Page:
Strawberry fields (not forever) show it’s time to savor summer’s sweetness
MassLive, June 28, 2020. By Cynthia G. Simison | firstname.lastname@example.org
As spring began its slow debut back in late March and early April, I started taking weekend drives through the countryside of Hampshire and Franklin counties as a reminder that life was continuing on amid the coronavirus pandemic.
A cool and wet spring meant the shades of green were simply spectacular in the trees and fields as farmers began planting their crops. My peaceful meanderings helped soothe my soul.
By May, the valley’s first asparagus reassured me Mother Nature was doing her job even as our collective confinement wore on. One thing was missing, though. Each weekend that I stopped at my favorite farm in Hatfield, the family matriarch wasn’t there to greet me as I picked up my asparagus from the self-serve stand.
I fretted a bit, checked the farm’s Facebook page and, finally, in late May found a photograph of a smiling Eleanor Smiarowski, standing beside a beautiful blooming rhododendron. Ah, I thought, all is well.
For as long as I can remember, our family’s tradition was to get our strawberries at Teddy C. Smiarowski Farms on Main Street in North Hatfield. My mother never went anywhere except “Teddy’s” to buy the berries we’d savor or the ones she would use for community dinners she’d plan for one organization or another.
When I moved back to the family homestead in Northampton in 2002, I picked up the tradition where my late parents had left off. I introduced myself to Eleanor, told her the family history and we got to know each other as we enjoyed a visit each weekend during asparagus and berry season.
This year’s first strawberries appeared for sale at Smiarowski’s two weeks ago, and, so, too, did Eleanor, if only from the safety of her back porch. She stays inside, and I stay on the lawn with my mask to talk for a bit during our visits these days. Her grandchildren have taken on the duty of selling the picked berries culled from their fields in Hatfield and Whately that are sold from one of the farm’s garages.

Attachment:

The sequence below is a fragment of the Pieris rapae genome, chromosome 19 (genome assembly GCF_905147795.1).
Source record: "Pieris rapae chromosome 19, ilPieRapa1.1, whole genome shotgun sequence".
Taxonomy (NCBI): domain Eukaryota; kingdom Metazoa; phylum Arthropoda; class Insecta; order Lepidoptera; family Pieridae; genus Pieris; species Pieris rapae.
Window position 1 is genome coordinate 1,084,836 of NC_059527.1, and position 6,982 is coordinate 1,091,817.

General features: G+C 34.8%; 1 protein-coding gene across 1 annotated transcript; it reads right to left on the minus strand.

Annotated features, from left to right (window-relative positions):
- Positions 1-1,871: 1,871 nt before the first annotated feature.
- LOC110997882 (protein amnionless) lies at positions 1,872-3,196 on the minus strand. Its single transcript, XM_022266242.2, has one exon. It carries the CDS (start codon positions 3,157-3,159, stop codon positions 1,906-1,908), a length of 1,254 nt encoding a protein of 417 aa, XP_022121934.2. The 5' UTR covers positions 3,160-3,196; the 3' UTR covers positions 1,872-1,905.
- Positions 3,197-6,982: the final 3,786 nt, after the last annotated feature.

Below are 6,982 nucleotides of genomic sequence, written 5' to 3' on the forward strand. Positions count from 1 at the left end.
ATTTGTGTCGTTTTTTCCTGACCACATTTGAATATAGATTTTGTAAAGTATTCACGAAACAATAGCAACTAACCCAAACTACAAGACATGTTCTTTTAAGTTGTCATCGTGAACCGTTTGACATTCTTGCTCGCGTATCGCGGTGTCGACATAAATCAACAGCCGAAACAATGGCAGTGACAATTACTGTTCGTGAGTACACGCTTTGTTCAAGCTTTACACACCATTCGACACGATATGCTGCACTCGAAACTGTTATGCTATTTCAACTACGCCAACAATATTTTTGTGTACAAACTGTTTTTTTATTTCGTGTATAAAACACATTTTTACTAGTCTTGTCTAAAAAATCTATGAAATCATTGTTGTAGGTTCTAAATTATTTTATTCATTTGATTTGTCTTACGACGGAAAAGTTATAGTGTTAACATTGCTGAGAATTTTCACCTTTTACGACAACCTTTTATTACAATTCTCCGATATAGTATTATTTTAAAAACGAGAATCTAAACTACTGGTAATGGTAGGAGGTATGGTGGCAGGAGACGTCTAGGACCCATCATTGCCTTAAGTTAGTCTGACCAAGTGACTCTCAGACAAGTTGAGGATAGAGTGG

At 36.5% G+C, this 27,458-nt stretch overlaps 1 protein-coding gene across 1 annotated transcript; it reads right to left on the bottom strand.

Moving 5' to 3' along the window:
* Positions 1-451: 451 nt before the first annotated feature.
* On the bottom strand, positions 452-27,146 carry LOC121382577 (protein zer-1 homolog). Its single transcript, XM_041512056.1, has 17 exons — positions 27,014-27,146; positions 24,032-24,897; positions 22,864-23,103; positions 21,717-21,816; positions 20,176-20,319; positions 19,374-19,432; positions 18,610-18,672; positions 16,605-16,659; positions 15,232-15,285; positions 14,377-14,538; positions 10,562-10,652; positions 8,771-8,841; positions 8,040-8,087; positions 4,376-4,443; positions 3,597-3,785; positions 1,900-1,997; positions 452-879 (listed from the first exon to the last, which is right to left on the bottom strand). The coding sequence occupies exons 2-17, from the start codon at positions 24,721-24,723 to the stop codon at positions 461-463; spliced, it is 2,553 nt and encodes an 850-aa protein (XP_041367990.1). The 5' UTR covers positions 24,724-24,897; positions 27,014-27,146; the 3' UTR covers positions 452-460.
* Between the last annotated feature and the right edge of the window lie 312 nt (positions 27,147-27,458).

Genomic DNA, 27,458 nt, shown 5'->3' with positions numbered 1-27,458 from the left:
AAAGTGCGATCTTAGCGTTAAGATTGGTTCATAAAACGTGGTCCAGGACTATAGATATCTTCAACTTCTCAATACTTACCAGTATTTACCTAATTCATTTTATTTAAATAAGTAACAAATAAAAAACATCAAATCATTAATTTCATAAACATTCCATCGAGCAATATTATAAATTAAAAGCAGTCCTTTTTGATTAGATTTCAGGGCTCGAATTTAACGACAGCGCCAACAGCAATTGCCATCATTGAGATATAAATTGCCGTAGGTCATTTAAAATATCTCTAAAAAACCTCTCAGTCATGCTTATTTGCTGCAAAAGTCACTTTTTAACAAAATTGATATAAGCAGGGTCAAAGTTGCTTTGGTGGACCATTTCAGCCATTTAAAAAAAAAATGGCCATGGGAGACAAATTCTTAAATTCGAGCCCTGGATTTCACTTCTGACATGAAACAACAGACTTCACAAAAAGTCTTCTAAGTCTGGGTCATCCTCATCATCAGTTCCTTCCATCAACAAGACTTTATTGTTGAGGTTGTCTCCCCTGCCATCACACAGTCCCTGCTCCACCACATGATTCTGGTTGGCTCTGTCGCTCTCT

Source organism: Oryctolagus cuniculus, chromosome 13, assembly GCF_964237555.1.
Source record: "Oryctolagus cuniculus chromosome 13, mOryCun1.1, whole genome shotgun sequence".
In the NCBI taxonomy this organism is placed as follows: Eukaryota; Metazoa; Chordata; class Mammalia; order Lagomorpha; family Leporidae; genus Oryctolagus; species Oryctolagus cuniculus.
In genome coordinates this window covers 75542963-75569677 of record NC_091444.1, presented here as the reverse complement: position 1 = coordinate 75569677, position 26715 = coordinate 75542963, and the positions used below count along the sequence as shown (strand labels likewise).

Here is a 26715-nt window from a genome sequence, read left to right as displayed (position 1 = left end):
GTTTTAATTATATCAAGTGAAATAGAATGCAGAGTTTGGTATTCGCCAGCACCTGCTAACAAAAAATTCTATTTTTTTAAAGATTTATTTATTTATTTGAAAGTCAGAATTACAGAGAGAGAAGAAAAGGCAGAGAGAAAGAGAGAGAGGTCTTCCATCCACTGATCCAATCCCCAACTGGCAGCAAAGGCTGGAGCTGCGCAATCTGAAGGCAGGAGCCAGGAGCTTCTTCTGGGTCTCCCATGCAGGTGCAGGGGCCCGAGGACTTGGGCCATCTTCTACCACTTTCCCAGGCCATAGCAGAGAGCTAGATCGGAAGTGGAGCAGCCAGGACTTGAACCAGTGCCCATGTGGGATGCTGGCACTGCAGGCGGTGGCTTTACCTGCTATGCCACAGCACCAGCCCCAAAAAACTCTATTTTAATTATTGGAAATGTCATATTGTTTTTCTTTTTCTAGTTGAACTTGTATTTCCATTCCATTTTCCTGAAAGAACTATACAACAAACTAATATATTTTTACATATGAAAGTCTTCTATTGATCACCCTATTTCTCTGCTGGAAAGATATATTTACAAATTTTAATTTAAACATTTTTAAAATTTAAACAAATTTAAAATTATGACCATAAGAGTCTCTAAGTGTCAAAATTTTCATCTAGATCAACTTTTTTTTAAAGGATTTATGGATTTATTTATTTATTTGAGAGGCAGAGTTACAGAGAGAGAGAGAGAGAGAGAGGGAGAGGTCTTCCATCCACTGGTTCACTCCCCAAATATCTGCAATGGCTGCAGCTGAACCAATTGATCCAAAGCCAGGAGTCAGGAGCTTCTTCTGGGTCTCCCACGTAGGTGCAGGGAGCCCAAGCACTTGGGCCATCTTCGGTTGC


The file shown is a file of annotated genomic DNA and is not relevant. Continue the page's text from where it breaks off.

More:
Bernie Smiarowski, one of Eleanor’s sons who have headed the farm operations since their father’s death, says the cool, damp spring meant many crops, from asparagus to strawberries, arrived for picking later than usual. Now, though, the berries are a bumper crop and may, due to the lack of rain, have a shorter than usual season.
“With this heat, they’re ripening really quickly,” he told me on Wednesday. “We’ve got six or seven different varieties, and the latest variety is ripening and ready for picking. I think it’s going to be a real quick harvest, unfortunately, because they’re all coming at once.”
Their pick-your-own fields are along Routes 5 and 10 in Whately. Smiarowski says it’s relatively easy for farmers to accommodate pick-your-own customers in these days of COVID-19 safety regulations. “We give people a large area to pick, and all our employees wear masks. We’re doing our part to do social distancing,” he explains.
Indeed, one new Facebook fan reported picking more than 15 pounds of glorious berries earlier this week, posting, “I had two rows for picking all to myself. No one within several rows. Just a few people, and all were spread out.”
All told, the Smiarowskis’ 10 acres of strawberry fields will yield a harvest of about 60,000 quarts. While some will head to retailers, Bernie Smiarowski says his family is finding “with the COVID-19, a lot of people are venturing out directly out to farms and farmstands. It’s good for all of us.”